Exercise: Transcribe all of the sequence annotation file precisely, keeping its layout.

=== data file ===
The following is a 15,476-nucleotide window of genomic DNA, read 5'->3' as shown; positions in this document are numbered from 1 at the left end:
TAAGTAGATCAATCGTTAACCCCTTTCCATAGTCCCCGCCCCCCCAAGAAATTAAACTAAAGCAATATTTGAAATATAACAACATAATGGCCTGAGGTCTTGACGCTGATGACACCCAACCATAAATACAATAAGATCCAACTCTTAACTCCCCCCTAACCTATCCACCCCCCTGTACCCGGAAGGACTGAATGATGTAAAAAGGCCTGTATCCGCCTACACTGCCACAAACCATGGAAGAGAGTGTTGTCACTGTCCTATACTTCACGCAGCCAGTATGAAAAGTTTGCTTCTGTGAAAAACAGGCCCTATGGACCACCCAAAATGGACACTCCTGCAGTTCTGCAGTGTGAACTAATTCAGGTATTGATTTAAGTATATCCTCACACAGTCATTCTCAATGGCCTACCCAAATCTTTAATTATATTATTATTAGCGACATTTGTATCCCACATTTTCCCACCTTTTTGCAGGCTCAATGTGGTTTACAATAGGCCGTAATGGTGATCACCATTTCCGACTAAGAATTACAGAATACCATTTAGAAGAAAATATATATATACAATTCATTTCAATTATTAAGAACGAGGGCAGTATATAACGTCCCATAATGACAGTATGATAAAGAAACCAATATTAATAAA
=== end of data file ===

The following is a 15,476-nucleotide window of genomic DNA, read 5'->3' as shown; positions in this document are numbered from 1 at the left end:
TAAGTAGATCAATCGTTAACCCCTTTCCATAGTCCCCGCCCCCCCAAGAAATTAAACTAAAGCAATATTTGAAATATAACAACATAATGGCCTGAGGTCTTGACGCTGATGACACCCAACCATAAATACAATAAGATCCAACTCTTAACTCCCCCCTAACCTATCCACCCCCCTGTACCCGGAAGGACTGAATGATGTAAAAAGGCCTGTATCCGCCTACACTGCCACAAACCATGGAAGAGAGTGTTGTCACTGTCCTATACTTCACGCAGCCAGTATGAAAAGTTTGCTTCTGTGAAAAACAGGCCCTATGGACCACCCAAAATGGACACTCCTGCAGTTCTGCAGTGTGAACTAATTCAGGTATTGATTTAAGTATATCCTCACACAGTCATTCTCAATGGCCTACCCAAATCTTTAATTATATTATTATTAGCGACATTTGTATCCCACATTTTCCCACCTTTTTGCAGGCTCAATGTGGTTTACAATAGGCCGTAATGGTGATCACCATTTCCGACTAAGAATTACAGAATACCATTTAGAAGAAAATATATATATACAATTCATTTCAATTATTAAGAACGAGGGCAGTATATAACGTCCCATAATGACAGTATGATAAAGAAACCAATATTAATAAA